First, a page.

|Painting of Chen Qingzhi|
|First||Name: Chen Qingzhi|
|Fourth||Allegiance: Liang dynasty|
Chen Qingzhi (Simplified Chinese: 陈庆之; Traditional Chinese: 陳慶之) was a prominent general of the Liang dynasty. He is best known for his campaign in 530 to crush Northern Wei. With only 7,000 troops, he invaded Northern Wei and conquered the regions of Henan and Shandong.
However, he lost them again after being counterattacked by a Wei force ten times larger. Despite this, it is accepted that Chen was a brilliant tactical, division-level commander, with an elite force of 7,000 men, who won most of his battles.
Campaign against the Northern WeiEdit
In 530 AD, Chen Qingzhi, with only 7,000 troops, invaded Northern Wei, to make Yuan Hao (元顥) Emperor of Northern Wei. Yuan Hao was an imperial prince and pretender to the throne of the Chinese/Xianbei dynasty Northern Wei, who wanted to take the Northern Wei throne with the support of the Liang Dynasty.
At Liangguo, Chen's 7,000 men defeated Qiu Daqian's Northern Wei army of 70,000 men in a battle that lasted half a day, and Qiu Daqian surrendered. Chen then attacked Kaocheng, held by Yuan Huiye with 20,000 Northern Wei imperial guards. The city fell and Yuan was captured.
Next, Chen attacked Xingyang, but was unable to take it because of its strong garrison of 70,000 troops. A Northern Wei army of 300,000 under Yuan Tianmu and Erzhu Tumo'er was arriving soon to relieve Xingyang, so Chen rallied his men with a speech:
"Ever since we entered Wei territory, we have been capturing land, slaughtering many people in the cities we took. You have killed many peoples' fathers and brothers, and taken many people's children as slaves. Yuan Tianmu's soldiers are all our bitter enemies now. We have only 7,000 men, but the barbarians have over 300,000. Today, the only way for us to survive against the odds is to resolve to fight and die. The barbarians have too many cavalry for us to handle, so we cannot engage them on the plain. We should take advantage of their not having arrived yet, and attack Xingyang with all we've got, capture it, and then hold out. Let's not hesitate. It's time to take some heads!"
Chen then led his troops to storm the walls of Xingyang, capturing it at last. However, more than 500 Liang soldiers were killed or injured. Before long, Yuan Tianmu and Erzhu Tumo'er arrived with their 300,000 troops, straight from Ji'nan (in Shandong). They surrounded Xingyang, but Chen led 3,000 cavalry out and smashed them (against odds of 100 to 1).
Next, Chen moved west and attacked the Hulao Pass, and the Wei commanding general Erzhu Shilong abandoned the Pass and fled. Luoyang was left open to attack by Chen, and the Northern Wei emperor Yuan Ziyou abandoned the city and fled across the Yellow River to Henei. Chen was thus able to enter the capital city with his army and set Yuan Hao up as the new Northern Wei emperor.
Unfortunately, Yuan Hao did not wish to remain a puppet of the Liang dynasty, and refused Chen's request for more elite Liang reinforcements. To prevent Chen from getting reinforcements behind his back, he even wrote to Xiao Yan claiming that the situation was under control and that it would be unwise to send more Liang occupation troops in, in case it aroused more resentment among the people of the captured Northern Wei cities. Xiao Yan thus halted the movement of reinforcements from the Liang-Wei border. To make matters worse, Chen's soldiers committed abuses and atrocities on the people of Luoyang, losing all local support, while Yuan Hao also proved an inept and self-indulgent ruler.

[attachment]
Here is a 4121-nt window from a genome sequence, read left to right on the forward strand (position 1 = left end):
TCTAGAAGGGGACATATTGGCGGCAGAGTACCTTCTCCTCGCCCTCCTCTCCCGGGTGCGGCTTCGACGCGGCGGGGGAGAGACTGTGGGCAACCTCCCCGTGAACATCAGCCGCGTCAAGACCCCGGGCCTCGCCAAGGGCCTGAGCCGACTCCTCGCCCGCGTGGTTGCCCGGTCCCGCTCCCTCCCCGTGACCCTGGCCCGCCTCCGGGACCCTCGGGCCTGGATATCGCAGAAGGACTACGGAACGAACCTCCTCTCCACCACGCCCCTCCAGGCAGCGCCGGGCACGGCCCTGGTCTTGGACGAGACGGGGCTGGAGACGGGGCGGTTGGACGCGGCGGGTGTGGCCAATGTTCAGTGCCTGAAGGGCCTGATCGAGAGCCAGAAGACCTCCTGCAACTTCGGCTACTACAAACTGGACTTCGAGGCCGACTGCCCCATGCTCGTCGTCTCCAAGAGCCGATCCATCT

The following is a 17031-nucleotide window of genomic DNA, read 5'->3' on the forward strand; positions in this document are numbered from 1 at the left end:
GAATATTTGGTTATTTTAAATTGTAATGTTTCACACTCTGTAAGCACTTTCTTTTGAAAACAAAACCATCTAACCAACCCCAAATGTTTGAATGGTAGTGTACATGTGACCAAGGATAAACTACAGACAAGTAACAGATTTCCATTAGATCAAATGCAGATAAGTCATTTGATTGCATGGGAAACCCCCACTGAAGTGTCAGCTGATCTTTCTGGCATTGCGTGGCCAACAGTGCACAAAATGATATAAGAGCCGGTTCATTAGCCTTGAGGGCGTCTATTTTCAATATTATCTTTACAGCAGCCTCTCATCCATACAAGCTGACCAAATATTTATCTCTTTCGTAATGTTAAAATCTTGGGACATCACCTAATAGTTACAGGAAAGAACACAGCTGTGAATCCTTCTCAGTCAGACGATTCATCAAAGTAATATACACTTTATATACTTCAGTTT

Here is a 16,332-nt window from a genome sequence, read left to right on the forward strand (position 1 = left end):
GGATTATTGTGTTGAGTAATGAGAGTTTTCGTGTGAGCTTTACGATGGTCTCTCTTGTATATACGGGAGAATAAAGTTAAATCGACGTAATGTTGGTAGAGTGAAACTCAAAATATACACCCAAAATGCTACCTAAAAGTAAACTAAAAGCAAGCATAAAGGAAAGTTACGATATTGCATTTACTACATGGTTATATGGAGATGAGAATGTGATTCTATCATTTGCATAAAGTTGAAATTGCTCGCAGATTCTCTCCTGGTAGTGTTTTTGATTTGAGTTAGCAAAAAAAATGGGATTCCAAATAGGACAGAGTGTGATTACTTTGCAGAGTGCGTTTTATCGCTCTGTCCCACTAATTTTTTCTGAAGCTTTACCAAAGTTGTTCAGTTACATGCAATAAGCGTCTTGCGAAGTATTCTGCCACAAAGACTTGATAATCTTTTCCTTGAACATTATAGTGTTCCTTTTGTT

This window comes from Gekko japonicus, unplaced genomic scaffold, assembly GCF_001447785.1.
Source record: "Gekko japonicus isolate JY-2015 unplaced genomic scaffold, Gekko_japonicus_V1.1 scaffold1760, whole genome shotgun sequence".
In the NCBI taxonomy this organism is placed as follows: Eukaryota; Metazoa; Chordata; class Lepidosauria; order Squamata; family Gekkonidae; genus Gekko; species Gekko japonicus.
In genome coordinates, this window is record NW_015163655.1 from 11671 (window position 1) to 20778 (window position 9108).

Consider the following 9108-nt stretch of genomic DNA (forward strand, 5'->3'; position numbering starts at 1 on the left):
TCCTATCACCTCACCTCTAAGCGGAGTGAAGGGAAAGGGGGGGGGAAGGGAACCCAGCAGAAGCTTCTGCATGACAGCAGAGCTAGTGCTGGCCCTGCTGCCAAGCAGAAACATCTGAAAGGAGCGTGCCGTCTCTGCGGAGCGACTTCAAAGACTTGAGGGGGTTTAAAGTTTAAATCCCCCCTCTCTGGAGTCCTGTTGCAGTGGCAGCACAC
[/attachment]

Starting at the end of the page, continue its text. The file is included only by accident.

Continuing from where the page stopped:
Within less than two months of Yuan Hao's entry into Luoyang, the Northern Wei loyalist counterattack succeeded despite fierce resistance from Chen's army, and Yuan Hao fled from the city. Chen led his troops on an orderly retreat, pursued by Erzhu Rong. But his army was caught in a flash flood at the Mount Song River (outside Luoyang), and almost completely destroyed - most of the troops either died or deserted. Chen himself escaped back to the south after shaving his head and disguising himself as a monk.
Modern historians believe that the numbers of soldiers that the Chinese tradition states are exaggerated. New research by Chinese historians concludes that Chen merely defeated Yuan's vanguard of 5,000 barbarian horsemen led by Erzhu Tumo'er, and another vanguard of 9,000 men led by Lu An.
Yuan Tianmu's 300,000 men never arrived at Xinyang. Luoyang, the capital of Northern Wei, was taken by Yuan Hao rather than Chen. Yuan Hao wasn't a puppet of Chen and probably had a bigger army. Yuan Tianmu debated with his staff and court dignitaries on whether to take Luoyang back right away, or to follow the fleeing Wei emperor north which he went with.
There was no mention of Xingyang. Two months later, Northern Wei's first general, Erzhu Rong, came back with a large force to retake Luoyang. Chen was of course unable to stop that. The story of 3,000 versus 300,000 was in the Book of Liang, a version of history written by Chen's side. Records from Wei's side did not mention the same battle. However, it is agreed that Chen was probably a brilliant tactical, division-level commander, with an elite force of 7,000 men, who won most of his battles.
Despite his defeat, Chan's success in conquering Northern China, albeit briefly, with only 7,000 troops made him a famous commander in Chinese history. Chen Qingzhi is also one of the 32 historical figures who appear as special characters in the video game Romance of the Three Kingdoms XI by Koei.